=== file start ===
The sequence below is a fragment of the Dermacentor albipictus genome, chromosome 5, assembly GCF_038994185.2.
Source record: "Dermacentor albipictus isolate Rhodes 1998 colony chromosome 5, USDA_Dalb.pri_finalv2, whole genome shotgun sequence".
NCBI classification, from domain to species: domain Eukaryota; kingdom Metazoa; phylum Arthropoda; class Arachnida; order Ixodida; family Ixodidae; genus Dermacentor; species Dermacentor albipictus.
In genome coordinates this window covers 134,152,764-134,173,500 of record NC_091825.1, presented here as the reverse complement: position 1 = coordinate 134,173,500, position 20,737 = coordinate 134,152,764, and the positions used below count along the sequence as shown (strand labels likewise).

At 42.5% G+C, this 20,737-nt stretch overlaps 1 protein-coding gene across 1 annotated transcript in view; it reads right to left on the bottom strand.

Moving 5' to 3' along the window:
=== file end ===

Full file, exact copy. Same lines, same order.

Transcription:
The sequence below is a fragment of the Dermacentor albipictus genome, chromosome 5, assembly GCF_038994185.2.
Source record: "Dermacentor albipictus isolate Rhodes 1998 colony chromosome 5, USDA_Dalb.pri_finalv2, whole genome shotgun sequence".
NCBI classification, from domain to species: domain Eukaryota; kingdom Metazoa; phylum Arthropoda; class Arachnida; order Ixodida; family Ixodidae; genus Dermacentor; species Dermacentor albipictus.
In genome coordinates this window covers 134,152,764-134,173,500 of record NC_091825.1, presented here as the reverse complement: position 1 = coordinate 134,173,500, position 20,737 = coordinate 134,152,764, and the positions used below count along the sequence as shown (strand labels likewise).

At 42.5% G+C, this 20,737-nt stretch overlaps 1 protein-coding gene across 1 annotated transcript in view; it reads right to left on the bottom strand.

Moving 5' to 3' along the window: